My dad went on a trip to Auckland last week, and left me his car. Suddenly, on Thursday at about 10.30am, I realised that (a) I had to return the car on Friday; (b) this was my last chance to get out of town; and (c) the weather was going to be beautiful in Arthur's Pass that day. I shook myself out of my morning stupor, got dressed, and went and knocked on my flatmate A.'s door. "I'm sorry to do this to you, but do you want to go to Arthur's Pass today, and if so can you be ready to leave in half an hour?!"
It took us a bit longer! But by midday we were on our way out of town, down the Old West Coast Road, heading for the mountains. Arthur's Pass is one of the main routes through the mountains. It's about one hour and forty minutes from Christchurch by car, and it's a national park. It's also a place for which I have a particular affection, as I have spent many, many family holidays there. My grandfather, a steam train driver, had a tiny cottage there in the old days. My father and all his brothers went to visit the area periodically, building their own skis in the winter and scaling the peaks in the summer. My family has continued the tradition, and now my siblings have begun taking their own children there.
A. and I arrived at about 1.40, hungry, but not so hungry that we weren't willing to wait for the perfect picnic spot. We found it:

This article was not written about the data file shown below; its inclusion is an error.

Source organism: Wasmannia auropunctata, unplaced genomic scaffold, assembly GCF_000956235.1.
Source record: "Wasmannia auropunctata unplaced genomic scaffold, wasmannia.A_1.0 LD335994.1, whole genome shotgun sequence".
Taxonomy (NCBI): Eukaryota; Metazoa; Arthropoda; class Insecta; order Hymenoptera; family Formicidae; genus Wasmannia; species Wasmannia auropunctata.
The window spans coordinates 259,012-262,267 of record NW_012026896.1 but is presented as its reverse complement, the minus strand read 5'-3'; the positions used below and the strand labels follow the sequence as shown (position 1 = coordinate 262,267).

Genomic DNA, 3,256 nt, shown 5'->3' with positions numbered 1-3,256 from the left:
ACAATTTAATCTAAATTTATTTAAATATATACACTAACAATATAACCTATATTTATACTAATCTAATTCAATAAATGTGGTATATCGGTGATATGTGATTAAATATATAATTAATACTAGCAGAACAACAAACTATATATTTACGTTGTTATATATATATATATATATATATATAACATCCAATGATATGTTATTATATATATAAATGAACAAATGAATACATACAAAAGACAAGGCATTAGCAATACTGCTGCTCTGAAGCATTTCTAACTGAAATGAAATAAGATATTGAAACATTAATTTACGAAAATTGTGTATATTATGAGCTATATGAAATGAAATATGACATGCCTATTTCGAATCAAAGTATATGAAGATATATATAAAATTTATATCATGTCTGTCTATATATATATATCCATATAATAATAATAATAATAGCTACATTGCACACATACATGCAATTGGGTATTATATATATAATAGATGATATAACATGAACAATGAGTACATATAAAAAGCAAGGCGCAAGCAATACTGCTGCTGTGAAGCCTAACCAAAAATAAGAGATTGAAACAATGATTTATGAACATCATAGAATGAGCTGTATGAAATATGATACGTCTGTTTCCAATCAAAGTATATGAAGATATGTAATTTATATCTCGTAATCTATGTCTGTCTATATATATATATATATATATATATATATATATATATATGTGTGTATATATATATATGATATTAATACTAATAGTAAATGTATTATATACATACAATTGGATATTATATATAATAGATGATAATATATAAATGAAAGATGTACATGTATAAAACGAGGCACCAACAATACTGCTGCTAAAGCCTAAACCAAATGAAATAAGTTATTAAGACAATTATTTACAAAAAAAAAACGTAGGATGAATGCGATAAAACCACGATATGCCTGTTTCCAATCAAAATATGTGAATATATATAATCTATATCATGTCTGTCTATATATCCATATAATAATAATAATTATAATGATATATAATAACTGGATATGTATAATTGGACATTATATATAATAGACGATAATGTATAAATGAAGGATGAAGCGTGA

It took us a little while, but we found it. We wanted grass, we wanted solitude, we wanted to be near water (you can't see, but we're overlooking a river). If you want to find our perfect picnic spot, just turn off onto the road where the police sign is - it's right near the start of the Mt Bealey Track.
Then we wandered around by the river near our picnic spot. Sounds non-eventful but it was charming. After we tired of it, we decided to go and climb up to the Punchbowl Falls (otherwise known as the Devil's Punchbowl). It's a climb of about half an hour. I remembered it being very steep but philosophised that I was only about eleven last time I did it and was probably just whining.
It is very steep. This is my impression near the beginning:
We hauled ourselves up the hill, feeling very, very pathetic and unfit. But eventually the climbing part ended and then we could just enjoy the really beautiful forest on a really beautiful day:
Then finally we reached the falls and all our hard work was worth it. They really are rather special. The water just drops down this sheer cliff and hits a pool before dropping from that pool into another and another and another... Here we are on the viewing platform about one third of the way down the waterfall:
It's okay standing on a viewing platform, but it's better getting closer, so we climbed underneath the platform and then just sat on rocks in the sun and the spray from the falls, watching water moving:
I could have stayed there for much longer, but it was time to leave. So we went back down the track (it's much quicker on the way back, of course), got in the car, took a quick trip to look at the view down the Viaduct, and then drove home - via the Bealey Hotel where we stopped for a drink. And nearly got eaten alive by sandflies.
Edit: So yeah, on Thursday I hadn't managed to get back into my study-hard routine yet. :) But now I am!